Rural Health Disparities Addressed by PCMH with Integrated Behavioral Health Care

Rural integrated primary care settings face unique needs and requirements when striving to provide the highest level of care possible. Rural Health Group (RHG) is a federally qualified health center that provides integrated health care to several rural counties in North Carolina. This rural setting has numerous challenges faced by both providers and patients alike. Many communities in North Carolina have experienced upheaval in local specialty mental health services, which have become more and more privatized and fragmented. This type of discontinuity of care can lead to poorer health outcomes. RHG has worked to combat these challenges.

RHG has adopted a whole-person care treatment paradigm, and patients are treated with the mindset that illness is illness, regardless of whether it is physical or mental.   At RHG, there are 25 medical providers, and five full-time behavioral health providers. Each clinic has an onsite BH provider who’s there at least part of every week, and BH providers are always available by instant message or phone if they’re not physically at the clinic. Visits with BH providers generally occur at the same time as the patient’s primary care appointment, as well as in the same room. This makes it easier on the patient and reinforces the team-based approach. BH providers offer assessments, brief interventions, and referrals for more intensive treatment of BH issues, as needed. RHG is able to be fully responsive to patients presenting with chronic and acute medical conditions, as well as with many behavioral health issues, but they are not equipped to deal with severe mental illness.

RHG uses a patient-centered medical home model (PCMH), which is responsible for drawing an overall picture of a person’s health, and helping where is seen fit.  Because the whole team is involved, a patient will be more likely to follow up on their treatments and return for care. The team must be able to assess the patient’s readiness to change and take an active role in their own health care. Responsibility lies with the providers to give realistic options to patients. Providers must connect patients to services and lay out realistic options for their health. PCMH integrated care is about providing team-based whole-person care to patients. RHG cannot be all things to all people, but hopes to model what they teach and be aware of their strengths as well as their limitations.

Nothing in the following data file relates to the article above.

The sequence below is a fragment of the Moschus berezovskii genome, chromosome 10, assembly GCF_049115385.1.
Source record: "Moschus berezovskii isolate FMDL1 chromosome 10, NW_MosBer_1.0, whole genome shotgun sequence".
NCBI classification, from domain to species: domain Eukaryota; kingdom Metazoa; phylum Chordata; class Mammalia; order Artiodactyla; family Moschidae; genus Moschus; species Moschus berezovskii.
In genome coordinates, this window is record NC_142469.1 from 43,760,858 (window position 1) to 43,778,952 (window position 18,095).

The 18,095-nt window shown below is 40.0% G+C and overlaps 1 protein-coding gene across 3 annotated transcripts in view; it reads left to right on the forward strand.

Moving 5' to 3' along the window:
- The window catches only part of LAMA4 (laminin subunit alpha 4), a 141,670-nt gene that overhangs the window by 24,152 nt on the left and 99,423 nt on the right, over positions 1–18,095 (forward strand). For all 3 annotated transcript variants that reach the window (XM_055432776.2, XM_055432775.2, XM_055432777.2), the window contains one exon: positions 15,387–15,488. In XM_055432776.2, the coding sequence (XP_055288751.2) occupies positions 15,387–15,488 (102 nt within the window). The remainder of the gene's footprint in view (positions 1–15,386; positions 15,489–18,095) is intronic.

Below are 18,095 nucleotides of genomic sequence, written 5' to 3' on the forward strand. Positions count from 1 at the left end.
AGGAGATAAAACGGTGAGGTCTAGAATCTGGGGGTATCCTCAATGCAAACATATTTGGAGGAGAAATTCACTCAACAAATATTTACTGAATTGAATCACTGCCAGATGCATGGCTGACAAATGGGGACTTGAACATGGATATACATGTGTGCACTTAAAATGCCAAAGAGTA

RHG’s capacities are like those of any PCMH, and are aptly summed up by the author, Jan Sweet Freeman, PsyD director of integrated care, Rural Health Group, Roanoke Rapids, North Carolina.

”Integrated primary care in a patient-centered medical home is the best way to invite patients to engage in better self-care, to move from provider-based care to team-based care, and to address whole-person needs. However, primary care—whether rural or urban, public or private—cannot become the default mental health system for North Carolinians with severe mental illness.”

Read the related article: Providing Whole-Person Care: Integrating Behavioral Health Into Primary Care (PDF - 68.18 KB)

Posted April 2015